2. 23 pairs of jeans. Only 4 actually fit me.

3. 53 t-shirts. I’m not kidding. 53 actual t-shirt, this does not include long-sleeved t-shirts, tank tops, or other types of short-sleeved top. I may have some sort of undocumented t-shirt addiction.

4. 7 coats, a very long grey one, a black one, a purple one, a navy blue one, a lovely red one, a snowy white one, and a Jacqueline Kennedy-esque pink and white one. It’s cold where I live, which is why I hardly ever wear coats, I wear big, bulky, Michelin man, down jackets. And yet I have 7 coats.

5. Three drawers full of socks.

6. One drawer full of clothes I’ll never fit into again, but can’t bear to part with.

7. 12 evening gowns. From before I had children.

8. A gym bag, which is finally seeing some action this year, and my yoga kit.

9. Presents for the kids’ and husband’s future birthdays. The most obvious place, hence the only place no one ever looks. I’m a genius.

10. And a partridge in a pear tree. (not really – just lots, and lots, more clothes and bags)

My shoes, which I haven’t mentioned as you may have noticed, reside elsewhere. And probably deserve a post of their own.

I’m so happy to be back to the listicles and my very normal, mundane life!

Just call me Grumpy


I’m in a phenomenally bad mood today. Likely, this is due to the fact that I’ve been stuck in this stupid hospital for almost a week now. You want to know what the biggest difference between a hospital in Italy and a hospital in Texas is? Everyone here is polite. And you have to be polite back. The entire day is punctuated with Hi, how are yous, you have a good day nows, cheery alrights and thank yous.


You’re constantly greeting people, and smiling at people, and no, no go on aheading at people. Yesterday, during the attending’s visit she was saying how the infection that the husband has is very severe, that it could lead to a rupture in the gut, which is why they’re keeping him under such strict control, that he does have a little GVHD but it’s just a level 1 out of 4, so not worrisome at all, and one of the fellows, I swear to God, clapped her hands excitedly and said Yaaaaay! Seriously, stop being so flippin’ cheery.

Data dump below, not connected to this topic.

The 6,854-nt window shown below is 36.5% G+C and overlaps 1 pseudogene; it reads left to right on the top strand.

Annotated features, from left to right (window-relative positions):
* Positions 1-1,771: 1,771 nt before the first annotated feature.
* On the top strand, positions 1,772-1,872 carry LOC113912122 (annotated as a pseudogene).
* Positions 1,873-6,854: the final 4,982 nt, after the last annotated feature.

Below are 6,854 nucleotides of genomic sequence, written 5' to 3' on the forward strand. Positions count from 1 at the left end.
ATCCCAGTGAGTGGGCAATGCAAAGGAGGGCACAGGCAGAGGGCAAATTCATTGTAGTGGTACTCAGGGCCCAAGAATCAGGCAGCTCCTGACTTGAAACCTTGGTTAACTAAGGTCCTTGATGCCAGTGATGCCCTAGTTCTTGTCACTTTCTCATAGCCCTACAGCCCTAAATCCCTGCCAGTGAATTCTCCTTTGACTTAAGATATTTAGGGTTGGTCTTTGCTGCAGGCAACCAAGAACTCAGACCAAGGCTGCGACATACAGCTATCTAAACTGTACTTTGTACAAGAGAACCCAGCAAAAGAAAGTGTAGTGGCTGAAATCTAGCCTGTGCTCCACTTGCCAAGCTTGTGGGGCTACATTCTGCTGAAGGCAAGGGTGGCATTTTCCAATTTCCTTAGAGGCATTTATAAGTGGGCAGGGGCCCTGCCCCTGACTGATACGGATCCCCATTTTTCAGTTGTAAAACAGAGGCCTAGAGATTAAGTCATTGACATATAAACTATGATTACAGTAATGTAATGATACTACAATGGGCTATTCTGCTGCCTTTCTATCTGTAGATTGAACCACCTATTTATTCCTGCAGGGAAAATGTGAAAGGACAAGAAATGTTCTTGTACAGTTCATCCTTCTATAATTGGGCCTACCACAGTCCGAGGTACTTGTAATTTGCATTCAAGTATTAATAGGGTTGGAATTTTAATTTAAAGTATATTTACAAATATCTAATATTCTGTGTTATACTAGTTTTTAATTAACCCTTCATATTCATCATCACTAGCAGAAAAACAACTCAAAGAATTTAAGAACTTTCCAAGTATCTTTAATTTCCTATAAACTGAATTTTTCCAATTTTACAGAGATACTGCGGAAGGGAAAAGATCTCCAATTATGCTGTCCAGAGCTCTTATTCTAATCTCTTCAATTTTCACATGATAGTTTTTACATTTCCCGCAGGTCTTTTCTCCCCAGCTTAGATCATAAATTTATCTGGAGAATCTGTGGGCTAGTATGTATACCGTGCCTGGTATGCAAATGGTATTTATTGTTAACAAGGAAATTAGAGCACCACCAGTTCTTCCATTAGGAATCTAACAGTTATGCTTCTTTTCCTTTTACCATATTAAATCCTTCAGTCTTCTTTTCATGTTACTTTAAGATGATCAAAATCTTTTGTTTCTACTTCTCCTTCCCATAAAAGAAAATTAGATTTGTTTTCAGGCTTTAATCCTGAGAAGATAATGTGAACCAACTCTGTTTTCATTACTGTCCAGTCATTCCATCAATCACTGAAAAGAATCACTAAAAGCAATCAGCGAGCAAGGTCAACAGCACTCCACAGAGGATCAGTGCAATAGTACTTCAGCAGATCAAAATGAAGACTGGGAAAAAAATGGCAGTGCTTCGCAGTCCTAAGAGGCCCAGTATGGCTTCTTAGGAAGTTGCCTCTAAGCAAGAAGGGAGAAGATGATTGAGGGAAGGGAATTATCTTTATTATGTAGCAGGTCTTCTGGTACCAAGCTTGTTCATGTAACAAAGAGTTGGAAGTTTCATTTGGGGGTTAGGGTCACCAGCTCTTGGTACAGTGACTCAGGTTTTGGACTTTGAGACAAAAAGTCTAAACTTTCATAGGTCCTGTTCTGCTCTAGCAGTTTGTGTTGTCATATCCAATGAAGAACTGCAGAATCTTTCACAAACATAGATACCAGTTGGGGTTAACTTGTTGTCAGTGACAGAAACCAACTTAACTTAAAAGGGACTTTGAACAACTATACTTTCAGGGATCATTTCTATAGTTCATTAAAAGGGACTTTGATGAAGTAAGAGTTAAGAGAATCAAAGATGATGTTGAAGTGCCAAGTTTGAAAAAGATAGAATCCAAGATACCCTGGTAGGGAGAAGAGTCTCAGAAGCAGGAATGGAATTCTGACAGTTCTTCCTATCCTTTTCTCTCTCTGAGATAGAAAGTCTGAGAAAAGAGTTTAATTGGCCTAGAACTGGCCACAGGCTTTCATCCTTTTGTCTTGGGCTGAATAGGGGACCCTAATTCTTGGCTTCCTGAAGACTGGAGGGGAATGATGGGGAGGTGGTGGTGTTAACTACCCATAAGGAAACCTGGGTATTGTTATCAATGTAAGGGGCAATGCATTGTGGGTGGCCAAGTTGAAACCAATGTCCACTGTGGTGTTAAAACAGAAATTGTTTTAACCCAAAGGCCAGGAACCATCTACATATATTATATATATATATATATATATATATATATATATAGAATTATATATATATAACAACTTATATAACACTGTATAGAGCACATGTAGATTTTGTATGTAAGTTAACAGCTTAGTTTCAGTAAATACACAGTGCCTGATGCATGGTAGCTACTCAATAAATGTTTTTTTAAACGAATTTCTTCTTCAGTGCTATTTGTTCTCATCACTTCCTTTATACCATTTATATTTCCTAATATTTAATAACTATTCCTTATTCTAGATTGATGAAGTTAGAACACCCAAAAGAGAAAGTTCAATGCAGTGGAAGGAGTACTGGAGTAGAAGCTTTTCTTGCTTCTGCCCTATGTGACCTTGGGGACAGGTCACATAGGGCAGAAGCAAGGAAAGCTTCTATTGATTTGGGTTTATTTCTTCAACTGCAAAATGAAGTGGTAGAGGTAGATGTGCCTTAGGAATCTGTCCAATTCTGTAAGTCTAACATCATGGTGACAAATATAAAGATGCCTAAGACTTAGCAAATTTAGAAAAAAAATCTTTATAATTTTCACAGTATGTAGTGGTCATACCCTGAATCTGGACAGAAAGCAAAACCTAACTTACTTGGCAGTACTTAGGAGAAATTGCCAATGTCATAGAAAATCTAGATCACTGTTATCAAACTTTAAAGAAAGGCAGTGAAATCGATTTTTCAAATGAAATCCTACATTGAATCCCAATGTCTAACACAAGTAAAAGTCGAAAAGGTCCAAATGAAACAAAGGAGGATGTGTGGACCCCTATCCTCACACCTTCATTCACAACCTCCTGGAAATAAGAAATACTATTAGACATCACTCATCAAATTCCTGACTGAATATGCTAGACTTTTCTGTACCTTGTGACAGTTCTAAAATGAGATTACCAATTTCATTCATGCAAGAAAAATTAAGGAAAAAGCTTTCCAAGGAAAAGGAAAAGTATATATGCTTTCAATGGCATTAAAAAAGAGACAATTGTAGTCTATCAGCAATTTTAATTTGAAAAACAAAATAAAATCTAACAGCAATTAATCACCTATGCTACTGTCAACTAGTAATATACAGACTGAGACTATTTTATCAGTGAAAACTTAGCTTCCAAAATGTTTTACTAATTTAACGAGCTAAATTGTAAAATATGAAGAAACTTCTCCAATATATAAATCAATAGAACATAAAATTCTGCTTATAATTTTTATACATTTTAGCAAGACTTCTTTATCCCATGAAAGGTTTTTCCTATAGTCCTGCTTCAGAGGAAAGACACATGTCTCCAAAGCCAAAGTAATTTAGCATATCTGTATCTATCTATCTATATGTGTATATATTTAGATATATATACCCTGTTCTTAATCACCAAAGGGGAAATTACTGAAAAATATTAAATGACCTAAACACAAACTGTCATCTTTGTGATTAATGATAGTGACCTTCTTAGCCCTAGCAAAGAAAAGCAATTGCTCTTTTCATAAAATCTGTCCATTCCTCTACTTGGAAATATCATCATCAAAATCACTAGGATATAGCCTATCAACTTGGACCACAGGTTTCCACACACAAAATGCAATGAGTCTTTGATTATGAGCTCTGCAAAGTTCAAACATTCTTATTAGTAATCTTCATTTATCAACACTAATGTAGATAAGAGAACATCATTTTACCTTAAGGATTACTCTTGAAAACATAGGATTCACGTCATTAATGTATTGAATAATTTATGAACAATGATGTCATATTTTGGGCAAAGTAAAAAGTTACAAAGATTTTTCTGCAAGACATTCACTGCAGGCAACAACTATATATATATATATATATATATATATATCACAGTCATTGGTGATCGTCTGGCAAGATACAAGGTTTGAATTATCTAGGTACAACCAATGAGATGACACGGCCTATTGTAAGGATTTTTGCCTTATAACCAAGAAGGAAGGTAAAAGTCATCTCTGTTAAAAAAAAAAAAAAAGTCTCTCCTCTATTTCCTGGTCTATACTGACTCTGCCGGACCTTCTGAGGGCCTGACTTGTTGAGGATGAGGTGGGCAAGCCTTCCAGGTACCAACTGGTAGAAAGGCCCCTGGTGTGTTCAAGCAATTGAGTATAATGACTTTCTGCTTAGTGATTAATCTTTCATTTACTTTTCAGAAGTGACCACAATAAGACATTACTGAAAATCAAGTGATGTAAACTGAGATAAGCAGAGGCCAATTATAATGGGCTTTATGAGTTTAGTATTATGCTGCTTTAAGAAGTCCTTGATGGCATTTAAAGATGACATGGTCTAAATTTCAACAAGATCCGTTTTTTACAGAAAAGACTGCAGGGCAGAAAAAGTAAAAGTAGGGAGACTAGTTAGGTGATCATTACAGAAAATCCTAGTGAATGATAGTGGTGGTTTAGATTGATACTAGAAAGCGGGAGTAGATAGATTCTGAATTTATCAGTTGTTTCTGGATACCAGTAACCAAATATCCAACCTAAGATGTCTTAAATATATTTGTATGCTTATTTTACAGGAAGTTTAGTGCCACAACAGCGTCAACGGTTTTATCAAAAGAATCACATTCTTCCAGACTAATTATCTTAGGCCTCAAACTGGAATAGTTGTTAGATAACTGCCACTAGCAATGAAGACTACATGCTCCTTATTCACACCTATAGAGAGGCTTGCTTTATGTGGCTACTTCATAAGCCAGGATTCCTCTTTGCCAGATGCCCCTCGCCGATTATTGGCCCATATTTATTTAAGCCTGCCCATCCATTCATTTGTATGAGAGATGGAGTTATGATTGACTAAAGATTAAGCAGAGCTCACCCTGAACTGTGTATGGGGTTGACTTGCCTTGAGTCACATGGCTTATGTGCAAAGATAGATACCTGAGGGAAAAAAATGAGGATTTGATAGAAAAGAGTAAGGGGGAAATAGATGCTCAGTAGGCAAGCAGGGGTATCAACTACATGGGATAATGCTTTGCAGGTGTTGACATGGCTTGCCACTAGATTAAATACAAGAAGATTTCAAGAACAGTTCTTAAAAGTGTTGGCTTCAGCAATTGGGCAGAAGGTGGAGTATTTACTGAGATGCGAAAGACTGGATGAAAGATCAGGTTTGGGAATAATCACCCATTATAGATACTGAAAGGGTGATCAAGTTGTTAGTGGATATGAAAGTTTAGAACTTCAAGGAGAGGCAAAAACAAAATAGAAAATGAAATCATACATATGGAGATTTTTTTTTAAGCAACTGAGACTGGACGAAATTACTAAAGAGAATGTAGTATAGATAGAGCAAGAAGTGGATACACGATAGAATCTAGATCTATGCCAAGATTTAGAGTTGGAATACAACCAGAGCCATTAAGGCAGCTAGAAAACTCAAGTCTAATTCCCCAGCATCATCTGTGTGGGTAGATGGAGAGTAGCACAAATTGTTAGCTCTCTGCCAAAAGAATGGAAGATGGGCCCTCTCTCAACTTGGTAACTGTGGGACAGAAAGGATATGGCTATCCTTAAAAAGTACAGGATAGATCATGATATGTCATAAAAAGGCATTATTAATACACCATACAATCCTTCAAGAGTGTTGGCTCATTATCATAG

In Italy, everyone is much less polite. You don’t aknowledge people in the elevator, you pretend you’re in there alone. Despite the fact that most of the time you’re packed in like sardines. The doctors and the nurses don’t give a shit how you’re doing, unless you’re the patient and are answering specific questions. And no one, no one, would ever get excited about a diagnosis or prognosis or whatever. I used to hate that about Italy. Everybody’s so grumpy. But this morning I kind of get it, I’m tired, I’ve got cabin fever from being stuck in this room for so long, I’m running out of ways to entertain the husband, and I really, really, miss my kids, so I kind of resent having to expend even the minimal energy required to enquire about the nurse’s well being today. I don’t care. Just leave  me alone and let me sulk in peace.

Unfortunately, I grew up here, and apparently it is physically impossible for me to enter an elevator, or get in line, or walk into a waiting room, and refrain from asking everyone around me how they’re doing and talking about the weather. It’s a little like having Tourette’s, I imagine, but without the satisfaction of pissing off everyone around me.

It has finally stopped raining, the sun is out and instead of lifting my mood it’s actually made it worse cause now I really want to be outside! So just call me Grumpy today, and when I ask how everything’s going, keep your answers short and to the point, cause I don’t really want to know. Harrumph!

Nurses make all the difference and a tangent on America